Networking isn’t something that’s taught, it’s something that is learned through experience.
You can make all the field goals in practice, but what you do when the situation is real is what matters.
A high GPA looks good on paper, but networking and building friendships is what gets you a job.
— Life Hacks (@omglifehacks) November 2, 2015
So how do you become a better networker? There are many ways to improve, but I’m only going to name a few.
Don’t act starstruck.
If you have the chance to talk to someone that is very decorated or famous in your field, remember that they are a person too. Try to research something interesting about them and try connecting on that level. Maybe you share a mutual love for sports… or movies, or Jolly Ranchers. Anything will help the conversation.
Don’t ask for a picture or an autograph.
If you’re networking, your goal is being in the same industry as them. In theory, this person could become your colleague if you play all of your cards right.
#Networking is the key to success
— marshall donald (@GUSTO96) October 24, 2015
At the end of the day, you have to think about what’s more valuable… a picture that is frozen in time forever or a lasting relationship with that person. The latter could prove to be way more valuable.
Ask for advice.
Ask a question that makes them think.
You can already know the answer to the question, but they don’t know that.
This shows that you are interested in what they’ve done and respect their experience.
Don’t be that person that just talks about yourself and then hands them a business card.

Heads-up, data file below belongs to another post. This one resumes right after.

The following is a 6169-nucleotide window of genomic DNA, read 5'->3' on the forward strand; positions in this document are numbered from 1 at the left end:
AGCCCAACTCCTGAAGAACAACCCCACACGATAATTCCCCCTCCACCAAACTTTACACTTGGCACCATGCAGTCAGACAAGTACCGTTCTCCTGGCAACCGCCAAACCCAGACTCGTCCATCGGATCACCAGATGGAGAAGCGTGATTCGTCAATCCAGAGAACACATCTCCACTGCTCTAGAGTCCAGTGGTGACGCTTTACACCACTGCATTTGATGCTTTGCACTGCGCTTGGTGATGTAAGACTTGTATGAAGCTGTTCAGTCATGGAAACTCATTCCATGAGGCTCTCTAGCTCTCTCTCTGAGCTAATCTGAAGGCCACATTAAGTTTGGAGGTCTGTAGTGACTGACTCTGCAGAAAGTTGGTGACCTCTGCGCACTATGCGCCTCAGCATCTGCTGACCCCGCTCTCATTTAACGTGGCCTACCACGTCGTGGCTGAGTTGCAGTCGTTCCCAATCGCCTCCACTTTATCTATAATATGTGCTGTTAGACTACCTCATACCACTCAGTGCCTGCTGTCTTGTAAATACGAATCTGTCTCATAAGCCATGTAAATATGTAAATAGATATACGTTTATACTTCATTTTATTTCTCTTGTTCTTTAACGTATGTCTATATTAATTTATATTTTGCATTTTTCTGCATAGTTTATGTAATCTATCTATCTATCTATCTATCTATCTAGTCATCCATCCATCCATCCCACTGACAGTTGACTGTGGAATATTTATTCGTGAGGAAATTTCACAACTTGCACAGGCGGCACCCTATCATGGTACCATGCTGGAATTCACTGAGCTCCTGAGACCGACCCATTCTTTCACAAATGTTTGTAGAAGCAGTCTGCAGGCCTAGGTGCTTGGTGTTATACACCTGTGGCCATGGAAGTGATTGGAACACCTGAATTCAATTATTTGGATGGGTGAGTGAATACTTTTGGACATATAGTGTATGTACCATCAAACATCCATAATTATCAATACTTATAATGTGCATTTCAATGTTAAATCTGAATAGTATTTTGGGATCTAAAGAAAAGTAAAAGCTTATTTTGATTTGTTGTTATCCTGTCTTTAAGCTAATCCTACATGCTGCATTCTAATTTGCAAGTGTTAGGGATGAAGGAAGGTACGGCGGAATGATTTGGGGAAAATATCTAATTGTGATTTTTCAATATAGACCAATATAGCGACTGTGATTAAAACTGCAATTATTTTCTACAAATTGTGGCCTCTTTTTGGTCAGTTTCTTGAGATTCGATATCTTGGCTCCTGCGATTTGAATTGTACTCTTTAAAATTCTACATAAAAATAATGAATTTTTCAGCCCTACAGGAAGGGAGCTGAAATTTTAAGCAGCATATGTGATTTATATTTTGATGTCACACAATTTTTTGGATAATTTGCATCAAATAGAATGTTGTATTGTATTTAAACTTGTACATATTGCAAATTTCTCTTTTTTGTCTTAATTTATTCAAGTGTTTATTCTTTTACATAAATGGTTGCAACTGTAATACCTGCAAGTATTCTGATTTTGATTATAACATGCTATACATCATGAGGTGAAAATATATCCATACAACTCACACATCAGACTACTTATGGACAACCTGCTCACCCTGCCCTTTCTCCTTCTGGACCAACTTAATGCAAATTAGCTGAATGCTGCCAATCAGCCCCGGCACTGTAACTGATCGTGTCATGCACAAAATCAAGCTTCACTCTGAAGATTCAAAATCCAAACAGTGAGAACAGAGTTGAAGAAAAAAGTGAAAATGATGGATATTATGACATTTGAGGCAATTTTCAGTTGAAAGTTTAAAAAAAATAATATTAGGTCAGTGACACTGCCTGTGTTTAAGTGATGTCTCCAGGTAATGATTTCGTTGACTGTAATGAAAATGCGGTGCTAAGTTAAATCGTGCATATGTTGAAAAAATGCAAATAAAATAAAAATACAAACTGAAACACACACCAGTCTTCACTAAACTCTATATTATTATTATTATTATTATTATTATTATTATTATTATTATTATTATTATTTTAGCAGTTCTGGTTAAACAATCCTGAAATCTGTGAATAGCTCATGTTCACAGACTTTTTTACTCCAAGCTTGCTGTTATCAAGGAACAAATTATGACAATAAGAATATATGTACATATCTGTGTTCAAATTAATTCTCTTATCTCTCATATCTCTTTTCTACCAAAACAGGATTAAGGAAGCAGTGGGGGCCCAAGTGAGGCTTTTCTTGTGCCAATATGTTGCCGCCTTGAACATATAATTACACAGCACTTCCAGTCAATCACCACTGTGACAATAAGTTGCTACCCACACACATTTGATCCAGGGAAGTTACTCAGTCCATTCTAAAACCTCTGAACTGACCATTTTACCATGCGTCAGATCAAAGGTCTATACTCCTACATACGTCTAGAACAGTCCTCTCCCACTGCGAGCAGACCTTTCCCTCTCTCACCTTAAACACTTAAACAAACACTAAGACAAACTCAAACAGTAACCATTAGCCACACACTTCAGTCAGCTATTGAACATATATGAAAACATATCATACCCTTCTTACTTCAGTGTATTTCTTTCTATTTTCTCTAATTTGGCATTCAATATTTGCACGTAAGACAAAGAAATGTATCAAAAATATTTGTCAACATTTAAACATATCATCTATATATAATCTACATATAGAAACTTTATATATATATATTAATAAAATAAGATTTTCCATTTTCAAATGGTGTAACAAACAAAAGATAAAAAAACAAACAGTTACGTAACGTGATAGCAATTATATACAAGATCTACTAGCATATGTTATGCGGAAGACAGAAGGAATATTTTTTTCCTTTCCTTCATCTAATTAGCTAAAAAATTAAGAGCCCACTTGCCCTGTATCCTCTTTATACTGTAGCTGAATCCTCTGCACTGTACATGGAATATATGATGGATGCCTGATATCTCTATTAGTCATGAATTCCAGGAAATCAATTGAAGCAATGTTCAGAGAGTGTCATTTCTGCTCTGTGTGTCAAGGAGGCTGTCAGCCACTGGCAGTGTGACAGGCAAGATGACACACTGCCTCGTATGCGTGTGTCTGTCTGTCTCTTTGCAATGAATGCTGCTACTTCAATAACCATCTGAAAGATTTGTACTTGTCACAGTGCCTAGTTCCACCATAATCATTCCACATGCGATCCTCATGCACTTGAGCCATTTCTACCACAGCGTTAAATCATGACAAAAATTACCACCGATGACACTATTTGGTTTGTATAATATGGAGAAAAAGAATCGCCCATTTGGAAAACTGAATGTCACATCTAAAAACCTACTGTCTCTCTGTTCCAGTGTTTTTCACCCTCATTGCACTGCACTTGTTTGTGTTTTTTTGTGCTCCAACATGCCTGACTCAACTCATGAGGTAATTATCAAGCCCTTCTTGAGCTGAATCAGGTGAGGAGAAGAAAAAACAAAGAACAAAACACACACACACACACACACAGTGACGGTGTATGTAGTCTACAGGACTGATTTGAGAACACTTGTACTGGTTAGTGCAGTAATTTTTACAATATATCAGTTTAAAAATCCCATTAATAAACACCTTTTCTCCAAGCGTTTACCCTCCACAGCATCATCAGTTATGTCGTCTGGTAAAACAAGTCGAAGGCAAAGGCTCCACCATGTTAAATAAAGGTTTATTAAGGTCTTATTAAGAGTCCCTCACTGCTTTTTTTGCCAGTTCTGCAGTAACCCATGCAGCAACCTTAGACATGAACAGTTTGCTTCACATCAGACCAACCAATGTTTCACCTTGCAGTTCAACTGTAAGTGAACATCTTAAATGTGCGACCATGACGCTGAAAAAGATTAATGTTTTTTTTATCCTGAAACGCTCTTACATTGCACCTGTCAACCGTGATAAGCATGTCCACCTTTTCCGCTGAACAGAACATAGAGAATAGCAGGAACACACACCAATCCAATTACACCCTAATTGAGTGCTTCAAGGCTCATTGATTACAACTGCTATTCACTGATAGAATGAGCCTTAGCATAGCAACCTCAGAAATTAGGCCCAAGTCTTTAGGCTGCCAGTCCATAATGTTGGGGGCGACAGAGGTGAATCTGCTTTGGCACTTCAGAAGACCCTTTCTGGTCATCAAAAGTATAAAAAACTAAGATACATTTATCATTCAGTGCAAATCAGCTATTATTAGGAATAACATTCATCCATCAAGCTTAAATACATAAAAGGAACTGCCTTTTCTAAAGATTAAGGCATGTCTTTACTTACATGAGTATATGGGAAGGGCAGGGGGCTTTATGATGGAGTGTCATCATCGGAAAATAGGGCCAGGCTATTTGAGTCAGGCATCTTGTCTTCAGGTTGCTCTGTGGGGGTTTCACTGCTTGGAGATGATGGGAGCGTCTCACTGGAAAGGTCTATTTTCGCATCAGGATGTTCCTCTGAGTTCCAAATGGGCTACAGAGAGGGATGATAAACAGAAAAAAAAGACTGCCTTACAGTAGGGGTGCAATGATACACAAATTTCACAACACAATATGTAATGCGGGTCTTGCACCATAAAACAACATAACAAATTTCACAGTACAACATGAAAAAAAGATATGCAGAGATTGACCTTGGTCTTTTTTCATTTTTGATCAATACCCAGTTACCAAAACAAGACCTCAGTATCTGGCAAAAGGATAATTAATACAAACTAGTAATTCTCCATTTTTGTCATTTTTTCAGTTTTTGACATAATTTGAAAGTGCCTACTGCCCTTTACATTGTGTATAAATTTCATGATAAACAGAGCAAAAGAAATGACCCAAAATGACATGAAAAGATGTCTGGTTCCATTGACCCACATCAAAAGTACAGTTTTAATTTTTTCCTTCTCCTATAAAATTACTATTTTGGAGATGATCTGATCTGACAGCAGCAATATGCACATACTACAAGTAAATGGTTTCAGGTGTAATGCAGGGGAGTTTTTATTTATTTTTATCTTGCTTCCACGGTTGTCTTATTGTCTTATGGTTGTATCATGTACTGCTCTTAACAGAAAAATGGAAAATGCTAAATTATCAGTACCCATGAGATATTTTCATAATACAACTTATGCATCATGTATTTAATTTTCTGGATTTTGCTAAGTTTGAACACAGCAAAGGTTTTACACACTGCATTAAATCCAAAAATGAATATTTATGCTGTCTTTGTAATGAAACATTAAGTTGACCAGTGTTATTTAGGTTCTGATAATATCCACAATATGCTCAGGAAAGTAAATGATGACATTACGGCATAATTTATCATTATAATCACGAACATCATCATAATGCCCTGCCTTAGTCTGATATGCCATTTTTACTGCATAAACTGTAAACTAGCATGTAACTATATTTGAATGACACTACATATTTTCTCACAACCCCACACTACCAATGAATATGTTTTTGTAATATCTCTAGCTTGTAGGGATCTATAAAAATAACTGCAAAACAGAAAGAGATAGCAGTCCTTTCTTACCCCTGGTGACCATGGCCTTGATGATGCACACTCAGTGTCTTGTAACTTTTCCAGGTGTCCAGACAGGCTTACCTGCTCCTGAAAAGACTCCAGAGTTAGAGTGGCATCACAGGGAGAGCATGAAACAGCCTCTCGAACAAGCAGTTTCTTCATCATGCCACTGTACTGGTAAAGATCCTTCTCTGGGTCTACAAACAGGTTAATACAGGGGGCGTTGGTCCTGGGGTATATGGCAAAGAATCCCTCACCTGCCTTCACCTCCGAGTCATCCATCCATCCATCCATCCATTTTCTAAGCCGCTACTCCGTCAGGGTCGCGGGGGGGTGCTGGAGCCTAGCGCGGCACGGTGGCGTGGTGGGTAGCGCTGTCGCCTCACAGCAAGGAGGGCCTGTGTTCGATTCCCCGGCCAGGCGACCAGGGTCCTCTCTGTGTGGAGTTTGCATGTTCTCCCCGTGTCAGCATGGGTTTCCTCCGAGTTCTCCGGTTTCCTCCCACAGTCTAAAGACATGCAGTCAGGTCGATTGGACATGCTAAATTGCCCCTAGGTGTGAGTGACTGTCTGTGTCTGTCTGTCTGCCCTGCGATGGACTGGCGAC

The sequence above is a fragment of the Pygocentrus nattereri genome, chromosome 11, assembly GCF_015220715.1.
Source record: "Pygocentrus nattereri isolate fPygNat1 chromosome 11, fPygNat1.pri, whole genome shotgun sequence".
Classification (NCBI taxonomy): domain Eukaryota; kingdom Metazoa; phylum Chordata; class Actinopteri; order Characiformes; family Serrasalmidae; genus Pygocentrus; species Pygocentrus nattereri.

That’s not how it works.
Treat the conversation as if you’re talking to a new friend. In new friendship, you ask questions that are not too shallow and not too deep. Talking to them like they are above you can lead to nervousness and rushing your words. Relax, remember your mission and don’t waver.
The moment of truth
If you don’t ask for the contact info… then why are you there? This is the most important part.
I’m not saying that this is a better way, but I’ve strayed away from bringing paper resumes. Instead I have switched to more digital methods and here’s why.
1. It’s easy to lose a paper resume, especially when that person probably gets a lot of them.
2. Leading them to a digital resume gives you a reason to follow up.
3. Your resume isn’t the whole story, when you follow up you can highlight some interesting things about you. That way you can avoid overselling yourself in person.
Remember that networking is one of the most important parts about getting a job. Be easy and most importantly…
— This feed and its contents are the property of The Huffington Post, and use is subject to our terms. It may be used for personal consumption, but may not be distributed on a website.